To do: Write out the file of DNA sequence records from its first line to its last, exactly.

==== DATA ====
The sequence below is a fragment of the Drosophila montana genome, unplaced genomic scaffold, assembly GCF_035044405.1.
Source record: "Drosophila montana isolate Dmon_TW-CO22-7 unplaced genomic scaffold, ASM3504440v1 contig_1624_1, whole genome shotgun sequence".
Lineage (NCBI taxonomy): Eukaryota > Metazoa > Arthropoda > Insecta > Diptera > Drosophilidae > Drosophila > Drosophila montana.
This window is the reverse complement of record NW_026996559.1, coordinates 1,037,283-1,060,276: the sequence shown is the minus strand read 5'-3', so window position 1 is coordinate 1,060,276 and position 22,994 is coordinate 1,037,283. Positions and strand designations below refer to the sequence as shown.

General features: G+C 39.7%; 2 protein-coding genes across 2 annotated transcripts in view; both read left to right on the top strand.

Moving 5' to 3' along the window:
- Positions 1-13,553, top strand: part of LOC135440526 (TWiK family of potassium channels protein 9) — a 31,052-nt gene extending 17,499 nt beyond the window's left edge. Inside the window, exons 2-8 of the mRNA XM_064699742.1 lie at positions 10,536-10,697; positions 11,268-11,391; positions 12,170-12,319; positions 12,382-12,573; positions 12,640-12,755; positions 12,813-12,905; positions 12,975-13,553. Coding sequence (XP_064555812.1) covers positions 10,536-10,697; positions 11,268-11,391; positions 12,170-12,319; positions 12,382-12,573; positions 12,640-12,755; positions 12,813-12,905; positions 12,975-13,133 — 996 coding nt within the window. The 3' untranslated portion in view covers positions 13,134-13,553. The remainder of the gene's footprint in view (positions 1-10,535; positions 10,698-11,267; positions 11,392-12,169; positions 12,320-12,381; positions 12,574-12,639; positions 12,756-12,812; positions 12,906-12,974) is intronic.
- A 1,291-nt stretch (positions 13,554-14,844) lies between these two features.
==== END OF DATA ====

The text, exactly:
The sequence below is a fragment of the Drosophila montana genome, unplaced genomic scaffold, assembly GCF_035044405.1.
Source record: "Drosophila montana isolate Dmon_TW-CO22-7 unplaced genomic scaffold, ASM3504440v1 contig_1624_1, whole genome shotgun sequence".
Lineage (NCBI taxonomy): Eukaryota > Metazoa > Arthropoda > Insecta > Diptera > Drosophilidae > Drosophila > Drosophila montana.
This window is the reverse complement of record NW_026996559.1, coordinates 1,037,283-1,060,276: the sequence shown is the minus strand read 5'-3', so window position 1 is coordinate 1,060,276 and position 22,994 is coordinate 1,037,283. Positions and strand designations below refer to the sequence as shown.

General features: G+C 39.7%; 2 protein-coding genes across 2 annotated transcripts in view; both read left to right on the top strand.

Moving 5' to 3' along the window:
- Positions 1-13,553, top strand: part of LOC135440526 (TWiK family of potassium channels protein 9) — a 31,052-nt gene extending 17,499 nt beyond the window's left edge. Inside the window, exons 2-8 of the mRNA XM_064699742.1 lie at positions 10,536-10,697; positions 11,268-11,391; positions 12,170-12,319; positions 12,382-12,573; positions 12,640-12,755; positions 12,813-12,905; positions 12,975-13,553. Coding sequence (XP_064555812.1) covers positions 10,536-10,697; positions 11,268-11,391; positions 12,170-12,319; positions 12,382-12,573; positions 12,640-12,755; positions 12,813-12,905; positions 12,975-13,133 — 996 coding nt within the window. The 3' untranslated portion in view covers positions 13,134-13,553. The remainder of the gene's footprint in view (positions 1-10,535; positions 10,698-11,267; positions 11,392-12,169; positions 12,320-12,381; positions 12,574-12,639; positions 12,756-12,812; positions 12,906-12,974) is intronic.
- A 1,291-nt stretch (positions 13,554-14,844) lies between these two features.